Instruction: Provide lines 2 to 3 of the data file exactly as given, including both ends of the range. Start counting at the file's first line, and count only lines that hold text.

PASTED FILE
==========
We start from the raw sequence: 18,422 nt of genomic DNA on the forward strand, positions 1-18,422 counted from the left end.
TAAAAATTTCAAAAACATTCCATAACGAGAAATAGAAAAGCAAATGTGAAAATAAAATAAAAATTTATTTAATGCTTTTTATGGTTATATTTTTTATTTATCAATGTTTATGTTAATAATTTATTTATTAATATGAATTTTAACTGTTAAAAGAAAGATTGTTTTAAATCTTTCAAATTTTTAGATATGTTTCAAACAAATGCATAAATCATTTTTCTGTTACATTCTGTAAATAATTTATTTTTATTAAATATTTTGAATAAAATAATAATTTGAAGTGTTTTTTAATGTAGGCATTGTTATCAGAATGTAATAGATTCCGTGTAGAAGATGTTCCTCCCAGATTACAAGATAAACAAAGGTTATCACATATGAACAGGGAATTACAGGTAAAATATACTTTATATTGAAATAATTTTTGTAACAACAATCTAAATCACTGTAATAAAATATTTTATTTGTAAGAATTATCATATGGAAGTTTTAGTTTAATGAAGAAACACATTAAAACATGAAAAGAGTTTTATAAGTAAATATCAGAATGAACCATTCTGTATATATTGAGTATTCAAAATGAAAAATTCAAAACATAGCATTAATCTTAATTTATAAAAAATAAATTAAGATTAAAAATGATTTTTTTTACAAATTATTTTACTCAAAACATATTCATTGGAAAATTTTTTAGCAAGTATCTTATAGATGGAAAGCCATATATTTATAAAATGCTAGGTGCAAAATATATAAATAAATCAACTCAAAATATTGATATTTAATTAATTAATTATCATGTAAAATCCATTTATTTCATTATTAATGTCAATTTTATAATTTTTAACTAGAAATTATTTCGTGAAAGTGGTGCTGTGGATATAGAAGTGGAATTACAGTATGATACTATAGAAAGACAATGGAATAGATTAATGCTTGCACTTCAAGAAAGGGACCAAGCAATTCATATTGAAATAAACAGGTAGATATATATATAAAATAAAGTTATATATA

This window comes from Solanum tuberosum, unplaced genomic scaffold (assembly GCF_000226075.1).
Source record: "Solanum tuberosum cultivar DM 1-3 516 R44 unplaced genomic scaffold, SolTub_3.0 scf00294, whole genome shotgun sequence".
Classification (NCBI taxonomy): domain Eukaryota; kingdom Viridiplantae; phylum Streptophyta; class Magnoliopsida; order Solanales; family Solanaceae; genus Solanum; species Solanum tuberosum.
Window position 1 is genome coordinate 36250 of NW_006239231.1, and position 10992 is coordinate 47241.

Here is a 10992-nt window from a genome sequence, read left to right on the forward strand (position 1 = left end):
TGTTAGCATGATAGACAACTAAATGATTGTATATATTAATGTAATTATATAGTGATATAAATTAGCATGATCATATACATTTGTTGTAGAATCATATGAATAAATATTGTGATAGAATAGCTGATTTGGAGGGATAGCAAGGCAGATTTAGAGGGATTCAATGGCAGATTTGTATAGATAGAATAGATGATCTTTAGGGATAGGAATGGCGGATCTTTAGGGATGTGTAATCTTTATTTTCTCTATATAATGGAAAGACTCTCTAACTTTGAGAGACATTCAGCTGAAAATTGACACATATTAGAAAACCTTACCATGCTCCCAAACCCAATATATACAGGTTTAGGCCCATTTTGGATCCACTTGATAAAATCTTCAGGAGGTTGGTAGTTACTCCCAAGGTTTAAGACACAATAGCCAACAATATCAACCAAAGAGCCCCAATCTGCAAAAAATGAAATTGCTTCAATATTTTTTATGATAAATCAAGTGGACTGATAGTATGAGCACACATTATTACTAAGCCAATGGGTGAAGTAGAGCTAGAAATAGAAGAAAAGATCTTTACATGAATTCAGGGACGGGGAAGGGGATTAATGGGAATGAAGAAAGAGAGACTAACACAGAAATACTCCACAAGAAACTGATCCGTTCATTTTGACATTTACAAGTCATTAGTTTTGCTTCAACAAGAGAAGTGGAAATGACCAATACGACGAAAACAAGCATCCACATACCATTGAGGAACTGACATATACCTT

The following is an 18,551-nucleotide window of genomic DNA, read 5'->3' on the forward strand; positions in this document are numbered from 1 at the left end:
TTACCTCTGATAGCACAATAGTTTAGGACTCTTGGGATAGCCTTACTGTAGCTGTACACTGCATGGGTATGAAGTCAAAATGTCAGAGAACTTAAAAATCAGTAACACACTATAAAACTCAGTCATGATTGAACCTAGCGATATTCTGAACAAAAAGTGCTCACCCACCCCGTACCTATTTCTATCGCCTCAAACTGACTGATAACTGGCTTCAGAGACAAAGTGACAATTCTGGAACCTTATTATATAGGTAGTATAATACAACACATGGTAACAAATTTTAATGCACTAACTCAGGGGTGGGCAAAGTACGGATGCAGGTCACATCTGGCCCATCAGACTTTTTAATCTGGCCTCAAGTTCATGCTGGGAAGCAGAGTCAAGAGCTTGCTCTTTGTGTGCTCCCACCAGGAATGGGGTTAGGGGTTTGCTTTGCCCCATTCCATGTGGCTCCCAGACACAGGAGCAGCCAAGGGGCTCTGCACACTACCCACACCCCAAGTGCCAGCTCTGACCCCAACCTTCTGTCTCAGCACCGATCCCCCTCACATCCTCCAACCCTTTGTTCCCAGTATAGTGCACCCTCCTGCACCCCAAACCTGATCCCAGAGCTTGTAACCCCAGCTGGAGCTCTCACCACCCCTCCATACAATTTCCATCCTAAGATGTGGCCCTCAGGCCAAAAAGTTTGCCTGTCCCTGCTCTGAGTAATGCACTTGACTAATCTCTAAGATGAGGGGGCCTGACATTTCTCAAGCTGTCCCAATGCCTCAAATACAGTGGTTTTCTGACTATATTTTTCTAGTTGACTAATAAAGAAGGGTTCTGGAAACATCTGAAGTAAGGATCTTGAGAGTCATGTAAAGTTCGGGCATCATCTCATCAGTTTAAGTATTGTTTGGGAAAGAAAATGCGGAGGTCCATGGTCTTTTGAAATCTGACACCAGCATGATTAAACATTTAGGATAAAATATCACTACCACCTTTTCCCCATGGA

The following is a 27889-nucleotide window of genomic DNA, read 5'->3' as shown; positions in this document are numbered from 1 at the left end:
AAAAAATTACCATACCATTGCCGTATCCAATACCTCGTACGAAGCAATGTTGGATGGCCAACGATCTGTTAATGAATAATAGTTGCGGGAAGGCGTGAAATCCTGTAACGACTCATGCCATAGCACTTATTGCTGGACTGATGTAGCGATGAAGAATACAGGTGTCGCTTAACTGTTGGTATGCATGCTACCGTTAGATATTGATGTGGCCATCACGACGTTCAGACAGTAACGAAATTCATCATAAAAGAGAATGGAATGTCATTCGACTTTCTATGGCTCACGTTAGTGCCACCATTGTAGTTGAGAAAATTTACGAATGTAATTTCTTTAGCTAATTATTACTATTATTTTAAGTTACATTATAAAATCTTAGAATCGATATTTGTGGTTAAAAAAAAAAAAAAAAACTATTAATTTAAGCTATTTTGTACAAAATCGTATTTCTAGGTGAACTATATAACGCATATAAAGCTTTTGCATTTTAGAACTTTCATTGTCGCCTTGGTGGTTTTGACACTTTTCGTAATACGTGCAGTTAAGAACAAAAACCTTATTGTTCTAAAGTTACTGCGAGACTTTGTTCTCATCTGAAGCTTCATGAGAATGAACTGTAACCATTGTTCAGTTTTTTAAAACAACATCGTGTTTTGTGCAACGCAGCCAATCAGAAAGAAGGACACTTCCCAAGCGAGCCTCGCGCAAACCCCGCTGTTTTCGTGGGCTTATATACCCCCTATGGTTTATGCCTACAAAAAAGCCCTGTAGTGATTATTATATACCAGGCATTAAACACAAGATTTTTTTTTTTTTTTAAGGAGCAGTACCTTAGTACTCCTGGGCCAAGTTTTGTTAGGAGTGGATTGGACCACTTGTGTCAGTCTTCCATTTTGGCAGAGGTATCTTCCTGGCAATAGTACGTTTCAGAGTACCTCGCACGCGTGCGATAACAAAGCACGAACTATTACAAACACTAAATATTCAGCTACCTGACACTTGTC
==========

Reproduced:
TAAAAATTTCAAAAACATTCCATAACGAGAAATAGAAAAGCAAATGTGAAAATAAAATAAAAATTTATTTAATGCTTTTTATGGTTATATTTTTTATTTATCAATGTTTATGTTAATAATTTATTTATTAATATGAATTTTAACTGTTAAAAGAAAGATTGTTTTAAATCTTTCAAATTTTTAGATATGTTTCAAACAAATGCATAAATCATTTTTCTGTTACATTCTGTAAATAATTTATTTTTATTAAATATTTTGAATAAAATAATAATTTGAAGTGTTTTTTAATGTAGGCATTGTTATCAGAATGTAATAGATTCCGTGTAGAAGATGTTCCTCCCAGATTACAAGATAAACAAAGGTTATCACATATGAACAGGGAATTACAGGTAAAATATACTTTATATTGAAATAATTTTTGTAACAACAATCTAAATCACTGTAATAAAATATTTTATTTGTAAGAATTATCATATGGAAGTTTTAGTTTAATGAAGAAACACATTAAAACATGAAAAGAGTTTTATAAGTAAATATCAGAATGAACCATTCTGTATATATTGAGTATTCAAAATGAAAAATTCAAAACATAGCATTAATCTTAATTTATAAAAAATAAATTAAGATTAAAAATGATTTTTTTTACAAATTATTTTACTCAAAACATATTCATTGGAAAATTTTTTAGCAAGTATCTTATAGATGGAAAGCCATATATTTATAAAATGCTAGGTGCAAAATATATAAATAAATCAACTCAAAATATTGATATTTAATTAATTAATTATCATGTAAAATCCATTTATTTCATTATTAATGTCAATTTTATAATTTTTAACTAGAAATTATTTCGTGAAAGTGGTGCTGTGGATATAGAAGTGGAATTACAGTATGATACTATAGAAAGACAATGGAATAGATTAATGCTTGCACTTCAAGAAAGGGACCAAGCAATTCATATTGAAATAAACAGGTAGATATATATATAAAATAAAGTTATATATA

This window comes from Solanum tuberosum, unplaced genomic scaffold (assembly GCF_000226075.1).